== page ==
Comparative analysis of human, bovine, and murine Oct-4 upstream
* Karin Hu¨bner,
Hans R. Scho¨ler
The Center for Animal Transgenesis and Germ Cell Research, New Bolton Center, School of Veterinary Medicine, University of Pennsylvania, 382
West Street Road, Kennett Square, Pennsylvania 19348, USA
EMBL, Gene Expression Programme, Meyerhofstrasse 1, D-69126, Heidelberg, Germany
Received: 12 September 2000 / Accepted: 5 December 2000
Abstract. The Oct-4 gene encodes a transcription factor that is
specifically expressed in embryonic stem cells and germ cells of
the mouse embryo. Cells that differentiate into somatic tissues lose
Oct-4 expression. Regulation of Oct-4 gene transcription involves
a TATA-less minimal promoter and two upstream elements: the
proximal (PE) and distal enhancers (DE). We report here the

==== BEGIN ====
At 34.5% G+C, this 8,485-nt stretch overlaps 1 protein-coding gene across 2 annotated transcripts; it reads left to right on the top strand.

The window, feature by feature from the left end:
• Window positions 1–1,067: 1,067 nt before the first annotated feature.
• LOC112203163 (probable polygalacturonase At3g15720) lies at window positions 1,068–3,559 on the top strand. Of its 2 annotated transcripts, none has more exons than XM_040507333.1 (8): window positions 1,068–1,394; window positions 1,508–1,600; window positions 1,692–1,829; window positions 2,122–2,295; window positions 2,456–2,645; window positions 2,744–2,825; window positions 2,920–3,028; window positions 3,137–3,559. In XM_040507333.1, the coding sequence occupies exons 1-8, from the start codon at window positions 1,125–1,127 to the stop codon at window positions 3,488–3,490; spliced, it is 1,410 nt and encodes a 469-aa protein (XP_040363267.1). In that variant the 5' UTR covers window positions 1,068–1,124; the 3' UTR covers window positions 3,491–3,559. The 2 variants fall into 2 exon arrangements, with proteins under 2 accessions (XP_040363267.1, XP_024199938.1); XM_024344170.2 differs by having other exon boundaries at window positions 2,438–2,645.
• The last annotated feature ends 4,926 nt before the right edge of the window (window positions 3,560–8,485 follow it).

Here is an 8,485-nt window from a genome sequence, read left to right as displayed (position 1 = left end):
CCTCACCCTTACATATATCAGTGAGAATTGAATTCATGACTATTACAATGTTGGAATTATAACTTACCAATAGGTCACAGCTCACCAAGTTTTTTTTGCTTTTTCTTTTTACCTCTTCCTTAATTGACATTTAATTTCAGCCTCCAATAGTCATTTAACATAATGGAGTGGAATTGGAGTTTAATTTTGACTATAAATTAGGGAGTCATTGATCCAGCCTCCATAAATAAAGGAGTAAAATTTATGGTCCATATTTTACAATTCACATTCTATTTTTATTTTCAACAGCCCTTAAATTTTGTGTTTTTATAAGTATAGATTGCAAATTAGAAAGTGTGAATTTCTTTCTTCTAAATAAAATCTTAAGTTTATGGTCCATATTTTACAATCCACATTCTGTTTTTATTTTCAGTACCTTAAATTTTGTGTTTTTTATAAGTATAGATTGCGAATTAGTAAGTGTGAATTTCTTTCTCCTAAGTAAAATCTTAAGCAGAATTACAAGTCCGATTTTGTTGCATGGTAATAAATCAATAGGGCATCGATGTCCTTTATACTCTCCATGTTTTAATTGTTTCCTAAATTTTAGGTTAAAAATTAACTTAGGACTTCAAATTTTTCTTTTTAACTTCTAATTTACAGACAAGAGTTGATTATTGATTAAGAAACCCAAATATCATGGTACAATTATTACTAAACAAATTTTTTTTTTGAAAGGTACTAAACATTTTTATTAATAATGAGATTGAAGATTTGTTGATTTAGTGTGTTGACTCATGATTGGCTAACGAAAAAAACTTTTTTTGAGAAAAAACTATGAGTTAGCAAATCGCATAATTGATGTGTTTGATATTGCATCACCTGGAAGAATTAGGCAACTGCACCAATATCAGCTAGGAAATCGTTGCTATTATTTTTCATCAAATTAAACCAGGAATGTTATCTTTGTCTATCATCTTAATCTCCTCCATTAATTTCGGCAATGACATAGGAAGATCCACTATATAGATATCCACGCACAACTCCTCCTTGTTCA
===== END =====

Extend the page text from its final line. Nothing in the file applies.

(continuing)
nucleotide sequence of the 5Ј upstream regulatory regions of the
human and murine Oct-4 genes. A comparative alignment analysis
between these regions and those of the bovine Oct-4 ortholog
reveals four conserved regions of homology (CR 1 to 4) between
these species (66–94% conservation). The 1A sequence within the
mouse PE is located approximately half-way between CR 2 and
CR 3. A putative Sp1/Sp3 binding site and the overlapping hor-
mone responsive element (HRE) in CR 1 are identical in all three
species. A high number of CCC(A/T)CCC motifs exhibit various
levels of homology in these upstream regions. We discuss the
importance of these and other sequences and present candidate
factors that may bind and regulate Oct-4 gene expression.
The Oct-4 gene encodes a transcription factor that is expressed in